Despite the cost effectiveness and evidence-based improved outcomes associated with such care, reimbursement remains a tricky proposition. By documenting and demonstrating those outcomes, Aspire hopes to help drive the conversation regarding a federal payer mechanism. “We all believe Medicare recognizes the value of palliative care and will ultimately find a way to pay for that care,” he said. In the meantime, reimbursement for many patients is made under the fee-for-service system, which doesn’t fully cover the care dispensed.

“But we’re working very closely with payers who recognize the value of what we do in terms of quality of care to identify more creative ways to reimburse for our services,” Lasher said. He added that MissionPoint has stepped up with a contract that more fully recognizes the depth and breadth of services provided under the palliative umbrella. Lasher said a number of other payers are also looking at similar incentives around value-based medicine.

Many patients seen by Aspire ultimately qualify for the hospice benefit so the plan is to help patients make that transition at the appropriate time. In Nashville, the palliative practice was launched as a joint venture with Alive Hospice to form Aspire Health Medical Partners of Middle Tennessee. However, Lasher stressed that patients are free to select any hospice provider they choose when … or if … the time becomes right.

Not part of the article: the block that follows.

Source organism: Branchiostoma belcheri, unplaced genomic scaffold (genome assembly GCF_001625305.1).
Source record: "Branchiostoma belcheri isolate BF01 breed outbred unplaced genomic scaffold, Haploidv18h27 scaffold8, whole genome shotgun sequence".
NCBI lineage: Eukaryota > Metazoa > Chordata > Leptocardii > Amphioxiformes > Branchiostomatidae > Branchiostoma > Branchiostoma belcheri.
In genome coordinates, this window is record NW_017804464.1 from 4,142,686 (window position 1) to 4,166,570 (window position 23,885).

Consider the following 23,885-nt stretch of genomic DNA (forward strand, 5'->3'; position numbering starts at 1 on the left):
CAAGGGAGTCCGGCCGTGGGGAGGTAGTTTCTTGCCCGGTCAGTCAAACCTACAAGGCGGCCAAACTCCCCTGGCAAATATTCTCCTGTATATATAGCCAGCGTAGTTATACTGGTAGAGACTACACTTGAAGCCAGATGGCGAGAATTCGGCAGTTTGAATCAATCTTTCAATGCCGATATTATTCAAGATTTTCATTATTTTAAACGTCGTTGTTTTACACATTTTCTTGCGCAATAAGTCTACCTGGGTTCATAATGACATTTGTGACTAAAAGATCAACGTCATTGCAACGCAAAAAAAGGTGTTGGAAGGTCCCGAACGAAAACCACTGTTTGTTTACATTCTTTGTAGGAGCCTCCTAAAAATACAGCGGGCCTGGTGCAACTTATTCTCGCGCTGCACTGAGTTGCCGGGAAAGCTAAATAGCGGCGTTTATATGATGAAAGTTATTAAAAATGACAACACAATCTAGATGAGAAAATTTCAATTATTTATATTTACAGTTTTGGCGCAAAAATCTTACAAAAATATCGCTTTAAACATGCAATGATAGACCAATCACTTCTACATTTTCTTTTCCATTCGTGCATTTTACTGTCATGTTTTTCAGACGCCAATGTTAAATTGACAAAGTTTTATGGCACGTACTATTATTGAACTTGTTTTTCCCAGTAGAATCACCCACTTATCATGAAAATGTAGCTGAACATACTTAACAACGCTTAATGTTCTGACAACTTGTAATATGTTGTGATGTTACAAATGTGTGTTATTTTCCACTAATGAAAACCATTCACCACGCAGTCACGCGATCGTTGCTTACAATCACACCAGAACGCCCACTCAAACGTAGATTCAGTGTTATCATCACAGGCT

For Alive Hospice, partnering with Aspire made perfect sense to strengthen the continuum of care. John L. Shuster, MD, chief medical officer for Alive, noted, “This partnership really was attractive, and it’s exciting. I’ve been doing this for a long time … hospice and palliative care are really all one piece … and they ought to be.”

He also sees a great kinship between the founders of Aspire and those who launched Alive in 1974 … a full decade before the hospice Medicare benefit came into play.

“The pioneers at Alive were willing to step up and meet the need and start from scratch and test new models even when there wasn’t a funding mechanism,” he pointed out.

Shuster, who is double board certified in psychiatry and in hospice and palliative medicine, said the Medicare benefit was both the “best thing and worst thing for hospice care.” At issue is the definition of terminal illness embedded in the legislation. “The intention was really, really good and solid, and this has done much, much, much more good than harm,” he stressed of the 1984 provision.

However, he continued, “I think the six month eligibility criteria for hospice created this gap … this chasm … between acute care and hospice care.” Shuster added, “Americans don’t want to choose between quality of life vs. quantity of life.”

The beauty of palliative care, he continued, is that it takes so many of the positive elements of hospice care and makes it available to people who fall in the gap.

“What’s exciting about this partnership is I think it really honors the spirit and the vision of the founders of this institution. Guess where we are with palliative care? We’re exactly where we were with hospice care when Alive Hospice was founded,” he pointed out.

Shuster continued, “We’ve been looking for a way to contribute to the field of palliative care the same way we did for hospice 38 years ago.”

He is confident that together Aspire and Alive will fill the gap in care to bring comfort to patients, improve symptom management, and increase a patient’s quality of life while ultimately lowering costs to the system.

By: CINDY SANDERS of Nashville Meidcal News Posted: Monday, September 9, 2013 8:15 am